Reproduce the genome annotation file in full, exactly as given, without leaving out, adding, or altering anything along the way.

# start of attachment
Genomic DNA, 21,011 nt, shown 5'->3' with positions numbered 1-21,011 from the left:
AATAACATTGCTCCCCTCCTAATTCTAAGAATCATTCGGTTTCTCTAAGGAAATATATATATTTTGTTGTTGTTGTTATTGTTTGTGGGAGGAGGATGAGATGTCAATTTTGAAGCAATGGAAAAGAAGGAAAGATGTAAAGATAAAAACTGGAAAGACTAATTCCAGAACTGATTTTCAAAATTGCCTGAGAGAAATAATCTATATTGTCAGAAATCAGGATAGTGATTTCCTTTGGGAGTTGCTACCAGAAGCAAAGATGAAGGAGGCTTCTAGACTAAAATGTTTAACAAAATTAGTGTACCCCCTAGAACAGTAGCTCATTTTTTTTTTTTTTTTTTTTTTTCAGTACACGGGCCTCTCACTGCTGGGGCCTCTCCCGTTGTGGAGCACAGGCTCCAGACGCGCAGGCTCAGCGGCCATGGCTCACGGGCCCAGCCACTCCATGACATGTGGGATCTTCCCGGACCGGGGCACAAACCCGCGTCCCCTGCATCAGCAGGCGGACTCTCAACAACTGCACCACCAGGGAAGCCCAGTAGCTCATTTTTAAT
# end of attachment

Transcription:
Genomic DNA, 21,011 nt, shown 5'->3' with positions numbered 1-21,011 from the left:
AATAACATTGCTCCCCTCCTAATTCTAAGAATCATTCGGTTTCTCTAAGGAAATATATATATTTTGTTGTTGTTGTTATTGTTTGTGGGAGGAGGATGAGATGTCAATTTTGAAGCAATGGAAAAGAAGGAAAGATGTAAAGATAAAAACTGGAAAGACTAATTCCAGAACTGATTTTCAAAATTGCCTGAGAGAAATAATCTATATTGTCAGAAATCAGGATAGTGATTTCCTTTGGGAGTTGCTACCAGAAGCAAAGATGAAGGAGGCTTCTAGACTAAAATGTTTAACAAAATTAGTGTACCCCCTAGAACAGTAGCTCATTTTTTTTTTTTTTTTTTTTTTTCAGTACACGGGCCTCTCACTGCTGGGGCCTCTCCCGTTGTGGAGCACAGGCTCCAGACGCGCAGGCTCAGCGGCCATGGCTCACGGGCCCAGCCACTCCATGACATGTGGGATCTTCCCGGACCGGGGCACAAACCCGCGTCCCCTGCATCAGCAGGCGGACTCTCAACAACTGCACCACCAGGGAAGCCCAGTAGCTCATTTTTAAT